Author(s): Le MarchandBrustel Y, Le MarchandBrustel Y
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Abstract Insulin resistance is central to the pathophysiology of type 2 diabetes. It has been known for some time that down-regulation and reduced kinase activity of the insulin receptor play a role in insulin resistance; however, it has recently emerged that defects in the intracellular responses to insulin are also very important. We studied the molecular basis of insulin resistance in mice in which injection with gold thioglucose led to the development of hyperphagia, obesity and insulin resistance over a 4-month period. We found that the insulin-stimulated activation of MAP kinase was defective in obese, insulin-resistant mice. Similarly, we investigated insulin-stimulated PI3-kinase activation in the isolated soleus muscle of lean and obese mice, and found a marked reduction in the PI3-kinase activation of obese animals. The magnitude of the effect was greater than the reduction in insulin receptor activation, suggesting that impairment of PI3-kinase activation is a very important element in the development of insulin resistance in obese mice. In keeping with this, we found that the defect in PI3-kinase activation developed in young obese mice before the emergence of overt insulin resistance. We investigated different mechanisms by which defects in the components of the insulin signalling cascade could emerge, including down-regulation and abnormal phosphorylation of signal molecules. In adipocytes from young obese mice in which insulin resistance had not yet developed, we found that there were already marked defects in IRS-1 tyrosine phosphorylation. Increased IRS-1 phosphorylation on serine and threonine residues affects tyrosine phosphorylation. Such a process could contribute to the defective IRS-1 tyrosine phosphorylation in insulin-resistant animals. We found that brief exposure of 3T3-L1 adipocytes to platelet-derived growth factor led to IRS-1 serine/threonine phosphorylation through a PI3-kinase-dependent pathway, and that this prevented phosphorylation of the tyrosine residues of IRS-1. Such a mechanism, induced by growth factors, TNF-alpha or some other agent, may play an important role in the development of insulin resistance in obese mice.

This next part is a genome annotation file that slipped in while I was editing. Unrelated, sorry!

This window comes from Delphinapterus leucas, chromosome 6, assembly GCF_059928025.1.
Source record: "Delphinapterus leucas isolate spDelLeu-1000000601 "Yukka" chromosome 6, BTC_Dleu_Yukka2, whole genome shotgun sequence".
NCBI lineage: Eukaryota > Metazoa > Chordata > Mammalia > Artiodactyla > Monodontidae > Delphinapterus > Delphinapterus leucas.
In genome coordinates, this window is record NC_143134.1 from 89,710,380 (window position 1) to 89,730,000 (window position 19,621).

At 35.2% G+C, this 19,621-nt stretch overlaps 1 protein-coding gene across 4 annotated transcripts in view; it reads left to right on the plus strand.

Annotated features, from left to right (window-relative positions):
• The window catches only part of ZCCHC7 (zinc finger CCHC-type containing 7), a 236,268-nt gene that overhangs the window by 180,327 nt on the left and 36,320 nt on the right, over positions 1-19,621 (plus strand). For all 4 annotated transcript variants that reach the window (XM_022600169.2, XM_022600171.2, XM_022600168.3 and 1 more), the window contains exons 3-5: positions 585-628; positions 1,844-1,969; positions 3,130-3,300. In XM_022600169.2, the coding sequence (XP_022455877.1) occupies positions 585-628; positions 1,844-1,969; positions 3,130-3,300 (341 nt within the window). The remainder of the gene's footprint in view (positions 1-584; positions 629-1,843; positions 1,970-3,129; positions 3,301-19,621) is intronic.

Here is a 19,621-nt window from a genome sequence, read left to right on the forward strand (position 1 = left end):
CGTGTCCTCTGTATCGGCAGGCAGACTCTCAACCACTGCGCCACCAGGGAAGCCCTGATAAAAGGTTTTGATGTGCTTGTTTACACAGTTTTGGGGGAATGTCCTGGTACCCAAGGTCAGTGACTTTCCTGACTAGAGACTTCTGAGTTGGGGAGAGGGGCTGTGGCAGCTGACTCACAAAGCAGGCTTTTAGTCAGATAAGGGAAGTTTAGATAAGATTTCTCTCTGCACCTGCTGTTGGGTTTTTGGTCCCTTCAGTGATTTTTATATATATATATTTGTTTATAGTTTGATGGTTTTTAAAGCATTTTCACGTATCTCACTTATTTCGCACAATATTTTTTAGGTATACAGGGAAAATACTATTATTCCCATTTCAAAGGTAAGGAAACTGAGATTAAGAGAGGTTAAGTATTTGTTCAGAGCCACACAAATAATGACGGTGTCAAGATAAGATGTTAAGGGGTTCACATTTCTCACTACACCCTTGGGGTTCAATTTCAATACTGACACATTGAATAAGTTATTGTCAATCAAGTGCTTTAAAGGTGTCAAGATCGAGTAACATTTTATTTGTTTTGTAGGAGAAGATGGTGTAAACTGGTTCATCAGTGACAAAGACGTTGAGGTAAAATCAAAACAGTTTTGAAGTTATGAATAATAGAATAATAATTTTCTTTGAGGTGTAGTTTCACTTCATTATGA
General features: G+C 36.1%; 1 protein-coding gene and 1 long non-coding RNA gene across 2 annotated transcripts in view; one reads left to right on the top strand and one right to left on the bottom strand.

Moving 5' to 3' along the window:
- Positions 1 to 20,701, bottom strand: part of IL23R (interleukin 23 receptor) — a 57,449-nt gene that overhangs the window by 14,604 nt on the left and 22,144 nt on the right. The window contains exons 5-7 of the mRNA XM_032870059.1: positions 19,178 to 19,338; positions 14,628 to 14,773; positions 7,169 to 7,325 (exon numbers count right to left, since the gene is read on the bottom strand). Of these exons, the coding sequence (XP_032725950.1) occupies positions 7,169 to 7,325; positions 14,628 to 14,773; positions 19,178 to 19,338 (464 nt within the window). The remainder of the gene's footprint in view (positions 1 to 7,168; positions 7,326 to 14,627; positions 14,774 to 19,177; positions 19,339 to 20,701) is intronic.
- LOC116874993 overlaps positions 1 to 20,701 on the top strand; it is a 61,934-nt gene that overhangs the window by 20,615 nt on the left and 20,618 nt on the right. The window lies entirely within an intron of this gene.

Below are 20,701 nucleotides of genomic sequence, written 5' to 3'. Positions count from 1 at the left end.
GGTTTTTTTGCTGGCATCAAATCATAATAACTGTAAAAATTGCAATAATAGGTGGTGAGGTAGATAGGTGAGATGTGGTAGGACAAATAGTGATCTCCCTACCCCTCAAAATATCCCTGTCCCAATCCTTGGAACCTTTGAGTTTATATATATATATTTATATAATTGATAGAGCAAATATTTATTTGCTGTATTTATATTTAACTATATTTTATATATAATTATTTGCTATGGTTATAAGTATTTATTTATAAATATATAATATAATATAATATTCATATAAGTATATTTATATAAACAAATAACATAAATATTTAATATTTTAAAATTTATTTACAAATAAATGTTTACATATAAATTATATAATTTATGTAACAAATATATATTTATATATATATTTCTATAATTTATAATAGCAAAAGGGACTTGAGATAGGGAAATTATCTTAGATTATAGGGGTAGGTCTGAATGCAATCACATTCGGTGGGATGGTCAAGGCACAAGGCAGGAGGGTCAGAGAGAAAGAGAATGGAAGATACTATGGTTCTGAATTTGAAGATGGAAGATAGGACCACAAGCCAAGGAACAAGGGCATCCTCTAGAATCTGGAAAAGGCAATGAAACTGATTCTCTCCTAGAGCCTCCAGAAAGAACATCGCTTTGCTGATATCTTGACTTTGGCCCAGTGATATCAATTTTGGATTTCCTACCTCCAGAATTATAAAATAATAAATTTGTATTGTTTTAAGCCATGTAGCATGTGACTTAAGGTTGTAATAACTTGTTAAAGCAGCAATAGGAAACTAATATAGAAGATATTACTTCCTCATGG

This article was published in Exp Clin Endocrinol Diabetes
and referenced in Journal of Developing Drugs